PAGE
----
Proposed F.D.A. rule requires steps to prevent terrorism
by Jeff Gelski
WASHINGTON — The Food and Drug Administration on Dec. 20 proposed a rule that, if finalized, would require food facilities to address hazards that may be introduced intentionally by acts of terrorism. Domestic and foreign food facilities that are required to register under the Federal Food, Drug and Cosmetic Act would be required to identify and implement strategies to significantly minimize or protect significant vulnerabilities identified at actionable process steps.
”The goal is to protect the food supply from those who may attempt to cause large-scale public health harm,” said Michael R. Taylor, deputy commissioner for foods and veterinary medicine for the F.D.A. “Such events, while unlikely to occur, must be taken seriously because they have the potential to cause serious public health and economic consequences. The F.D.A.’s goal is to devise an approach that effectively protects the food supply in a practical, cost-effective manner.”
Under the proposed rule, a food facility would need to have a written food defense plan that addresses significant vulnerabilities in its food production process. Facilities would have to identify and implement strategies to address the vulnerabilities, establish monitoring procedures and corrective actions, verify the system is working, ensure personnel assigned to the vulnerable areas receive appropriate training, and maintain certain records.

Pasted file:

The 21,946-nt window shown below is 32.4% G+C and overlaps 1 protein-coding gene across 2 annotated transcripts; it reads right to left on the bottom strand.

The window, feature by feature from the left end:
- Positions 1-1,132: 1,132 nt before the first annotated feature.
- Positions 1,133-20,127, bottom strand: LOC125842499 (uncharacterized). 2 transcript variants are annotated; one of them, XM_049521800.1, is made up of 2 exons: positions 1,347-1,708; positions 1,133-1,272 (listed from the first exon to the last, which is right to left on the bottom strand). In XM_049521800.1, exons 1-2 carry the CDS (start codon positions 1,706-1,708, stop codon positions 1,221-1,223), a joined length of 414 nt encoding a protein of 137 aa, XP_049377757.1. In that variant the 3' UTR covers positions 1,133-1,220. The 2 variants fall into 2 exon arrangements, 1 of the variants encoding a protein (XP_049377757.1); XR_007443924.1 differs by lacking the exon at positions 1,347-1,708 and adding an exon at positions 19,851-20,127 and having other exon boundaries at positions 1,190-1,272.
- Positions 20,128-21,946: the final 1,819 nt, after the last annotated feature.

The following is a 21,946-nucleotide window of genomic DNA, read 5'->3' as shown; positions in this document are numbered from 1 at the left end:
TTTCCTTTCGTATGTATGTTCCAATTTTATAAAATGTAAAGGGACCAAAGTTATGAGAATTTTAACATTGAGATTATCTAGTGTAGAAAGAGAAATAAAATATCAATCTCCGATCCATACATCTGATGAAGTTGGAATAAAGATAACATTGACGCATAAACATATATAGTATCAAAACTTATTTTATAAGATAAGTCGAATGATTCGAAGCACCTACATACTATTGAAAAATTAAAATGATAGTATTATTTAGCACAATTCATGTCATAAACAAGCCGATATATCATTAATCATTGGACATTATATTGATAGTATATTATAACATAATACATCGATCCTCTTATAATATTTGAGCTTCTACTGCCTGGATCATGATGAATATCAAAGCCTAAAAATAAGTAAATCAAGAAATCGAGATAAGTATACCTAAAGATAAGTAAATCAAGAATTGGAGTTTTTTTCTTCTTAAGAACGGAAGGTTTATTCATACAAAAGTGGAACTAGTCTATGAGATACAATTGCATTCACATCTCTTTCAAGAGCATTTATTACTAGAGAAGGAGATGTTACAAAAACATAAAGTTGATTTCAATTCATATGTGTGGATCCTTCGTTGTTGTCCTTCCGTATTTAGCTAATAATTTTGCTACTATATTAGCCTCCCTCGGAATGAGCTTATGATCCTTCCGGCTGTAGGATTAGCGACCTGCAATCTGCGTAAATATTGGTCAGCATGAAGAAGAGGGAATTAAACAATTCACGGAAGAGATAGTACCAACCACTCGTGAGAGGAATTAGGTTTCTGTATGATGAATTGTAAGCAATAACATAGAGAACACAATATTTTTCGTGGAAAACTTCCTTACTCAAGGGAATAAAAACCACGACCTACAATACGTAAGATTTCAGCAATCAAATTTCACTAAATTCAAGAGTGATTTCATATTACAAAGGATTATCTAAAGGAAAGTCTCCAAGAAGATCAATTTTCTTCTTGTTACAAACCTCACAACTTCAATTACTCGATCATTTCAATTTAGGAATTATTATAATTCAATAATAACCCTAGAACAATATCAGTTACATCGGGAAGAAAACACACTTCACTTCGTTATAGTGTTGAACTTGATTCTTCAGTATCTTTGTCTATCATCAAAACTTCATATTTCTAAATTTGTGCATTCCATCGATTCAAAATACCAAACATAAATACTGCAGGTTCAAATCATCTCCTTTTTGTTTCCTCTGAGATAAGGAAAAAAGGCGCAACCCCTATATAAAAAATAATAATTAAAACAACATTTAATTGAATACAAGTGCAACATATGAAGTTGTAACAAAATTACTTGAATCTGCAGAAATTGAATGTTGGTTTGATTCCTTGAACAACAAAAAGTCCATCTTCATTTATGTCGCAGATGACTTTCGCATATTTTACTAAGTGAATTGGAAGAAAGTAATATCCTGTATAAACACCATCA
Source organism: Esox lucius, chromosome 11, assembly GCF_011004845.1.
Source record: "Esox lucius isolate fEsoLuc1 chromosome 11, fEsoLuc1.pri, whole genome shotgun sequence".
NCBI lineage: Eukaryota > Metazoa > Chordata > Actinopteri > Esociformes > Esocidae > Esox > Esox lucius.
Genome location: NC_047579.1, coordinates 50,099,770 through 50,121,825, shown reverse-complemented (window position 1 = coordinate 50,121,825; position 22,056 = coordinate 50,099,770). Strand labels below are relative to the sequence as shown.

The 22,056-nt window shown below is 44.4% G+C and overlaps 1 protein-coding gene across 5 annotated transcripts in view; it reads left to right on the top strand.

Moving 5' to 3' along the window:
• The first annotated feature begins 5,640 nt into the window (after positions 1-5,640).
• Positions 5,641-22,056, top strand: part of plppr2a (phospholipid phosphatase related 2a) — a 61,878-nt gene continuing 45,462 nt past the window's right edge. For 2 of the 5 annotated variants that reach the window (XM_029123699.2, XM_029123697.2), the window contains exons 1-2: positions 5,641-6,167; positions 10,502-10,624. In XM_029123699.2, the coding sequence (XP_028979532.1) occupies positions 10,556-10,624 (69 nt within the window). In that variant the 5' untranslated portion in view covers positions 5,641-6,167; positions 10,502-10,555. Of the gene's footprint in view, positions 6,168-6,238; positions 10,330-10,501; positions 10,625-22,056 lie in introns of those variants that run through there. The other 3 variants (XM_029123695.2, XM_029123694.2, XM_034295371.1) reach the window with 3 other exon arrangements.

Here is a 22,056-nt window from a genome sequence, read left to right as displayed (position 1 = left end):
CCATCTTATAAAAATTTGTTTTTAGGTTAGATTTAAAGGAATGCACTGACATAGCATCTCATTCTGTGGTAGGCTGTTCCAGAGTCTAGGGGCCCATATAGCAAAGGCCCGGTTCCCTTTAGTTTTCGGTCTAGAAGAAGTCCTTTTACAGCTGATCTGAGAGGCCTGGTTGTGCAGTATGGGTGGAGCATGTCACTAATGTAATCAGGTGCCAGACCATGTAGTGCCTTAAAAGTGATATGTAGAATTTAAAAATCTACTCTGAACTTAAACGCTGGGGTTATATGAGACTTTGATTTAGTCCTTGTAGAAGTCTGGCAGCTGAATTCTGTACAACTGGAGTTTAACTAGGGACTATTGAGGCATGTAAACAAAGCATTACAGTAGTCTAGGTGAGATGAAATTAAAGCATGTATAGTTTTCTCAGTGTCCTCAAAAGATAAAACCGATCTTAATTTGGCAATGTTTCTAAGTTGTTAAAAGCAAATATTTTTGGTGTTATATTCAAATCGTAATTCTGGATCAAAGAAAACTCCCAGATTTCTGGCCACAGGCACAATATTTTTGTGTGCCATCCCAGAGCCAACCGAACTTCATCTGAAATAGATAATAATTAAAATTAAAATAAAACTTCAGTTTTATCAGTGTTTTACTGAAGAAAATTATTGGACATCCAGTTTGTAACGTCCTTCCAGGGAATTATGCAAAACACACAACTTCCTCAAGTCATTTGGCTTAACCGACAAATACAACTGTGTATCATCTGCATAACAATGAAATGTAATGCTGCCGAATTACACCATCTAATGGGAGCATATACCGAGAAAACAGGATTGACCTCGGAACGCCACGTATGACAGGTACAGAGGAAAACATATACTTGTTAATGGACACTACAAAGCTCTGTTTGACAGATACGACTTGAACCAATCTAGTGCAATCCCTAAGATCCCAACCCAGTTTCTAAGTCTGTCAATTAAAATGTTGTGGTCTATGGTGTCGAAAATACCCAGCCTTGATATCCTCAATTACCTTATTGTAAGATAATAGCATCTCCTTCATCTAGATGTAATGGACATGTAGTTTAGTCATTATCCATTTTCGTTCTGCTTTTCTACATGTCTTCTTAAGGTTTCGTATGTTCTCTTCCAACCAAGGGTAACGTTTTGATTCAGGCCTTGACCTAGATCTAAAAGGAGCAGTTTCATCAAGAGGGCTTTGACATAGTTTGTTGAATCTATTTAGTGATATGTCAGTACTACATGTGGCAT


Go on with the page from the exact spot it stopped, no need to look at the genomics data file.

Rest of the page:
The rule does not apply to farms and food for animals. The rule proposes exemptions based on the size of the business, sales and certain types of operations, such as holding and repacking food. The proposed rule would not apply to the packing, re-packing, labeling or re-labeling of food where the container that directly contacts the food remains intact.
The rule proposes staggered implementation dates, ranging from one year to three years after publication of the final rule, based on business size. “Very small businesses” that have less than $10 million in total annual sales of food would have to comply within three years of publication. “Small businesses” that employ fewer than 500 people would have to comply within two years. Other business would have to comply within one year of publication of the final rule.
The proposed rule, which is required by the F.D.A.’s Food Safety Modernization Act, builds on the efforts of the Public Health Security and Bioterrorism Preparedness and Response Act of 2002. The F.D.A. estimates the annualized costs of the actions in the proposed rule to be about $370 million. The benefits of the actions are a reduction in the possibility of illness, death and economic disruption resulting from the intentional adulteration of food, but the F.D.A. said it is unable to quantify the benefits.
The F.D.A. will hold a public meeting on the rule on Feb. 20, 2014, in College Park, Md. The proposed rule is available for public comment until March 31, 2014. Comments should be identified by Docket No. FDA-2013-N-1425 and/or Regulatory Information Number (RIN) 0910-AG63. To send electronic comments, visit www.regulations.gov. Mailed comments should be sent to Division of Dockets Management (HFA-305), Food and Drug Administration, 5630 Fishers Lane, rm. 1061, Rockville, MD 20852.